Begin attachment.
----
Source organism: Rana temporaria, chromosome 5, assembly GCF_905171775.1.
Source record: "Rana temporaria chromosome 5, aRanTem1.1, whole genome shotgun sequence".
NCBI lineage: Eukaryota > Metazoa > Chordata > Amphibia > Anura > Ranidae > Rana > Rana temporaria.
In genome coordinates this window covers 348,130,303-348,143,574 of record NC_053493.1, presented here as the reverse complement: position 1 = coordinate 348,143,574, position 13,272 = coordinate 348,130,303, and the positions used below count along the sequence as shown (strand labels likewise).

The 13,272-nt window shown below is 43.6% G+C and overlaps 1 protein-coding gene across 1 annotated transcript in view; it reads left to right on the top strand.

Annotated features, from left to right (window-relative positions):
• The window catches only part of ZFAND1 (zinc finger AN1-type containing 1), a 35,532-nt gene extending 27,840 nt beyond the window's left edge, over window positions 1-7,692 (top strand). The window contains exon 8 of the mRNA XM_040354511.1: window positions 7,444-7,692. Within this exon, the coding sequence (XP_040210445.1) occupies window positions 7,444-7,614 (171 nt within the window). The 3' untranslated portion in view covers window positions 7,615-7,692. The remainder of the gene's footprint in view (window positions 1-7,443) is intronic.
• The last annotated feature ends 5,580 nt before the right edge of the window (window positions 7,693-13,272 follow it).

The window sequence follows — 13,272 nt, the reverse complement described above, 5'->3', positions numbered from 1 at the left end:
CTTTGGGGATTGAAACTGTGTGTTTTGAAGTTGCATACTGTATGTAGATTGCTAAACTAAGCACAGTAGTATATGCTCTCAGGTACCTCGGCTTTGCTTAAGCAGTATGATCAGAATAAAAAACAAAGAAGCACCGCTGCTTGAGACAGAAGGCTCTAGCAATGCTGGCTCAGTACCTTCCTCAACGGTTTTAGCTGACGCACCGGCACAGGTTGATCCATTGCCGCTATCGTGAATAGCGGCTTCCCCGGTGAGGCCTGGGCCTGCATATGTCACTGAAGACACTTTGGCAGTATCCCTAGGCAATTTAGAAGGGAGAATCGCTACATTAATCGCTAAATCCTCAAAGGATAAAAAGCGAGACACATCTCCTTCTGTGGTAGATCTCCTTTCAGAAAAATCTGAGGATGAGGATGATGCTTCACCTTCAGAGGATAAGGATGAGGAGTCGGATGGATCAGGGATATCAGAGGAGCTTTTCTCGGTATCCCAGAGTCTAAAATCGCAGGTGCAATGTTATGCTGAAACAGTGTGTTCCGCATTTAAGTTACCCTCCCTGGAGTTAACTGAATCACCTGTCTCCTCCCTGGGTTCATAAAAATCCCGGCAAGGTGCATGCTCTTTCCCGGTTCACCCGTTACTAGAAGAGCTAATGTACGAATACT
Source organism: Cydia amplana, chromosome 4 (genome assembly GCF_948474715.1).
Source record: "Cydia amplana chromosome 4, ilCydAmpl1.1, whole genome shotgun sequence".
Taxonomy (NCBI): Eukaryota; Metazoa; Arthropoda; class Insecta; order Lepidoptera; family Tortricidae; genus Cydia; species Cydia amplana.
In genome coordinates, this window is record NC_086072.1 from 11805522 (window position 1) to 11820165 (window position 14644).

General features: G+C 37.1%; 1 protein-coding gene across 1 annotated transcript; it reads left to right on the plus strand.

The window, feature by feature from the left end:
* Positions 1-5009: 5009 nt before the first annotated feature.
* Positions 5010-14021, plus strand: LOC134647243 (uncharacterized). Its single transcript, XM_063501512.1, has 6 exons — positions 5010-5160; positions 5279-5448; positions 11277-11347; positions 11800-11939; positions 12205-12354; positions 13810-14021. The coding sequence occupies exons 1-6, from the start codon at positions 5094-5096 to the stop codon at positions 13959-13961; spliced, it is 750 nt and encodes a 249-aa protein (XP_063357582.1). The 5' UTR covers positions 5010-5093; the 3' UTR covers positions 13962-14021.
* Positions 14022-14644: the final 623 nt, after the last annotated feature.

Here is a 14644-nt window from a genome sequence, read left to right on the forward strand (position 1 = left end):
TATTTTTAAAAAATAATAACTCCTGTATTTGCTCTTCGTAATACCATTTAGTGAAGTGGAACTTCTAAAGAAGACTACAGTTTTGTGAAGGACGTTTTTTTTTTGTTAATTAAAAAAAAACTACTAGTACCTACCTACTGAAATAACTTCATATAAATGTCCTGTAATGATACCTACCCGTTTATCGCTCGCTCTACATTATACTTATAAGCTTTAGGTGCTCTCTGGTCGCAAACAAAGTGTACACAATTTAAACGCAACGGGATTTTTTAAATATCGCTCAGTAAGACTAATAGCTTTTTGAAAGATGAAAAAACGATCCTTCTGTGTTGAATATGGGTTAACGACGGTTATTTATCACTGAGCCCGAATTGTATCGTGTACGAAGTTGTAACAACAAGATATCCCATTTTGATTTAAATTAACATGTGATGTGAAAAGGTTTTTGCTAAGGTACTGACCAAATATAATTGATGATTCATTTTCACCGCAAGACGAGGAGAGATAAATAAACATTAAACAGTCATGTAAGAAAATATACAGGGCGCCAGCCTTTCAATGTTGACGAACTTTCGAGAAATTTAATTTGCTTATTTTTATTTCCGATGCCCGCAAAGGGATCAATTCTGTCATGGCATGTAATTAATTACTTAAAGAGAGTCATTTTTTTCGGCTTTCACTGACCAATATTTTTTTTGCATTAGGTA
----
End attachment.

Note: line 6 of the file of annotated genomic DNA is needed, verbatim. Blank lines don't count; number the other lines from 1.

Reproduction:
Annotated features, from left to right (window-relative positions):